EFFECT OF SEX DIFFERENCE ON THE HISTOLOGICAL STRUCTURE OF BRONCHUS AND NASAL CAVITY IN ANIMAL ASTHMA MODEL

Reinaldi Rachmadhianto, Tri Hartini Yuliawati, Gatot Soegiarto

= http://dx.doi.org/10.20473/mbiom.v30i1.2020.22-31
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Abstract


Background: The prevalence of asthma in prepuberty woman is more common than in puberty men. However, after puberty to a certain age, women dominate more. It is still unclear whether sex hormones affect the histological structure of male and female airways or not. Objective: This study objective is to examine the effect of sex difference on the histological structure of bronchial and nasal cavity of mice model (Mus musculus) with ovalbumin exposure.  Material and Method: This study used 24 mice in four groups (male control, female control, male asthma model, and female asthma model). At the sensitization phase in days 0 and 14, mice were injected intraperitoneally with 100 μl of a mixture of 50 μl ovalbumin (200 μl / ml) and 50 μl alum. At the exposure phase in days 21 to 23, mice were exposed to 1% ovalbumin (aerosol, 30 minutes / per day). Mice were sacrificed 48 hours after the last exposure. The data taken included four variables, namely: bronchial epithelial thickness, bronchial smooth muscle thickness, nasal cavity goblet cells number, and nasal cavity mucosal thickness. Next, Shapiro-Wilk normality test and parametric t-test were conducted.  Result: In animal asthma models, mice with male and female exposure did not cause differences in epithelial thickness and smooth muscle thickness in bronchus compared to the control group. However, there were significant differences in the number of goblet cells and mucosal thickness in nasal cavity of male and female mice compared to the control group (respectively, p = 0.002; p = 0.006 and p = 0.003; p = 0.005). There were no significant differences between groups of male and female mice on all variables. Conclusion: In animal asthma models of mice, ovalbumin exposure did not cause differences in the values of all variables between male and female groups.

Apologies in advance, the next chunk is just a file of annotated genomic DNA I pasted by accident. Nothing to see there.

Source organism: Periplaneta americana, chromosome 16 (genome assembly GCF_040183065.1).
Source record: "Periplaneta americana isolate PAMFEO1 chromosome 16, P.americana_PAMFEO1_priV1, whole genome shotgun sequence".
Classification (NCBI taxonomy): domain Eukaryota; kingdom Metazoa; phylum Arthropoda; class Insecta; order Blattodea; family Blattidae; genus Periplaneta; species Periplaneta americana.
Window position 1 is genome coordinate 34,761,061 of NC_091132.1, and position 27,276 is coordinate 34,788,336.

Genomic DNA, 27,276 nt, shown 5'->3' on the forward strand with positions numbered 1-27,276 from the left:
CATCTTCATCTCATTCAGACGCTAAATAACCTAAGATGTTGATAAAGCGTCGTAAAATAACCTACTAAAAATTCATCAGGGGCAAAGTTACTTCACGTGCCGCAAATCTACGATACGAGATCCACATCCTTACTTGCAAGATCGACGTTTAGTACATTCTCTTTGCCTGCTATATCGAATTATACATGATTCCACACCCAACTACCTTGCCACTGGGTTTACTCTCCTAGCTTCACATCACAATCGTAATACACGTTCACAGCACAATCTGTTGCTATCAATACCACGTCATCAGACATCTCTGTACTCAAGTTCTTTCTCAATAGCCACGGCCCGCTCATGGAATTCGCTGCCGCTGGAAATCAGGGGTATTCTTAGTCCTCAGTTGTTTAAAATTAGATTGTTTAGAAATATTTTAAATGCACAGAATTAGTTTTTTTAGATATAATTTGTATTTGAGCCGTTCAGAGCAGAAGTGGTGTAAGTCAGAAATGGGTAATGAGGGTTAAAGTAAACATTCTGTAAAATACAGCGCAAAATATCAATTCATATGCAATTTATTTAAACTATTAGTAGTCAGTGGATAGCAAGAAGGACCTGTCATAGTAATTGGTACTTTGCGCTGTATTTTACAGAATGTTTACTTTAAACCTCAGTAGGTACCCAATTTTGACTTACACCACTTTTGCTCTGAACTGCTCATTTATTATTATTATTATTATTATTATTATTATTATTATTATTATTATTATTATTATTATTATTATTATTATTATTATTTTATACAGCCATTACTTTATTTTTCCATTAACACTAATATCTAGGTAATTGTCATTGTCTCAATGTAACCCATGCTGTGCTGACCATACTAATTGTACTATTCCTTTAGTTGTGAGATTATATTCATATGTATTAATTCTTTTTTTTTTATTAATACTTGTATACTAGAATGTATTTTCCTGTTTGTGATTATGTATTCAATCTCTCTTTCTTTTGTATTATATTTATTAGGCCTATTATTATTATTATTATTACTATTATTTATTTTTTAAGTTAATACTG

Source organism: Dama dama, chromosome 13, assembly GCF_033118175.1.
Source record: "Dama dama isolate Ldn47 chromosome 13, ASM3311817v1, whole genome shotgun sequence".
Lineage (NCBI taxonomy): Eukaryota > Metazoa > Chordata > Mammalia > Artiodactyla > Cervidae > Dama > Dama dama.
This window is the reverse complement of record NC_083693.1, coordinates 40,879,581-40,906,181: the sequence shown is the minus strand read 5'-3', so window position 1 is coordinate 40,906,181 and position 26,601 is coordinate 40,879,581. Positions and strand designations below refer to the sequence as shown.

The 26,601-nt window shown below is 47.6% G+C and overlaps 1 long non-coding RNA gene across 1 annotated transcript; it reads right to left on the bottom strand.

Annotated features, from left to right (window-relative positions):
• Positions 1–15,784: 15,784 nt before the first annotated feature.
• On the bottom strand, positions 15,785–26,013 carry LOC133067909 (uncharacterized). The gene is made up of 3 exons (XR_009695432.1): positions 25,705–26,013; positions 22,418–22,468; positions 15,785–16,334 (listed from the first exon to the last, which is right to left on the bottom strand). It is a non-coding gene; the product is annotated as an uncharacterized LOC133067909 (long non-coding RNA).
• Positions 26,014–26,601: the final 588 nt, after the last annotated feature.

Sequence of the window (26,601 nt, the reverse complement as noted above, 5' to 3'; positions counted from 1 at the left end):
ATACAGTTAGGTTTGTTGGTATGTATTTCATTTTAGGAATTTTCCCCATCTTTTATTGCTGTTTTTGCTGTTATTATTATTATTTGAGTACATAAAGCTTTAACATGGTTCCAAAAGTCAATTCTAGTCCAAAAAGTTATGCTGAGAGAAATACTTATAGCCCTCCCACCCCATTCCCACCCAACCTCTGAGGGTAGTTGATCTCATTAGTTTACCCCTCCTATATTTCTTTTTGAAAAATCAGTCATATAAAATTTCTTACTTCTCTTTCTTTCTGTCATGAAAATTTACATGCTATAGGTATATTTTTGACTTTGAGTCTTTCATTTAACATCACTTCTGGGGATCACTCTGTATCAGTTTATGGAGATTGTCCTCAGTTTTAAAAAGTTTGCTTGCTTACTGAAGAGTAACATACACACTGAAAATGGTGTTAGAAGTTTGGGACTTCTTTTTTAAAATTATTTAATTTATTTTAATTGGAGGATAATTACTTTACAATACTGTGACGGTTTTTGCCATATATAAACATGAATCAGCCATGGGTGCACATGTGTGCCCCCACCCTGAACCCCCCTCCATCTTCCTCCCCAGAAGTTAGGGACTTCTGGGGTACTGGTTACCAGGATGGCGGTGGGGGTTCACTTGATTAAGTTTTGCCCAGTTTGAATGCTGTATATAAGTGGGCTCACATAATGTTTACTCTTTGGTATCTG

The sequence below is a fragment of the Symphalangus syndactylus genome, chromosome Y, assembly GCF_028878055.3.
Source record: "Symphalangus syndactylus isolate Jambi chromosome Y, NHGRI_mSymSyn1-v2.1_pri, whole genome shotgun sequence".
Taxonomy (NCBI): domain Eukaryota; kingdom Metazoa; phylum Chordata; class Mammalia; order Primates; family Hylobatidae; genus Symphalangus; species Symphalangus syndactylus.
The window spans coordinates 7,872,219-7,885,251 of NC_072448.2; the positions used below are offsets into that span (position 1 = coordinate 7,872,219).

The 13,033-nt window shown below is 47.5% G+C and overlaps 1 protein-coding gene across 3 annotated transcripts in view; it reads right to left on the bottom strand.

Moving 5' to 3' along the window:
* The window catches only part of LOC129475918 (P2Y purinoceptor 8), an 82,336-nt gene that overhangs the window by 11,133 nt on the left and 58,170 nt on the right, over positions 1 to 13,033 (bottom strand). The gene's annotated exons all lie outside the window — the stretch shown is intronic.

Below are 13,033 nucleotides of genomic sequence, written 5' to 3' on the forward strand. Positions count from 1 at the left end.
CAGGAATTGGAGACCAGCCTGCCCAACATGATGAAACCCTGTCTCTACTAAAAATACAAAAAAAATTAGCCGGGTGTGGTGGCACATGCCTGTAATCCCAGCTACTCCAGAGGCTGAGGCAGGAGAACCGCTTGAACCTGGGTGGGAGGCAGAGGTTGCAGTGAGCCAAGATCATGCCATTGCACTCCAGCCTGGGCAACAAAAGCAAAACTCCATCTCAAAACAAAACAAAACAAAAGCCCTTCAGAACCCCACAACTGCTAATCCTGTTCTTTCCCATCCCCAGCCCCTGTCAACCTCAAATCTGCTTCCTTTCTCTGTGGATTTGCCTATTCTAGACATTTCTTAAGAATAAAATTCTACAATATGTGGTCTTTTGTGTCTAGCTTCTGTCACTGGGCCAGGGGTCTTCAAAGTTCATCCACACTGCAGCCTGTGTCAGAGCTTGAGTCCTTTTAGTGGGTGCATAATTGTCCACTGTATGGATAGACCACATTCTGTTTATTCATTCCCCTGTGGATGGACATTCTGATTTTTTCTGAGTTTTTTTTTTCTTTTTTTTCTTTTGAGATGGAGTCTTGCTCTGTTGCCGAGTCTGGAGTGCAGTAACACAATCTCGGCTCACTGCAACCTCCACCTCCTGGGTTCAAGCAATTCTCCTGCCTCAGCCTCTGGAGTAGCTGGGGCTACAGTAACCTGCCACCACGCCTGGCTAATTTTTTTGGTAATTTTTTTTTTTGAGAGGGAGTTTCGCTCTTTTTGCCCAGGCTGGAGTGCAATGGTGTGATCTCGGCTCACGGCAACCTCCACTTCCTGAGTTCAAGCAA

Keywords


Asthma; sex difference; respiration; airway

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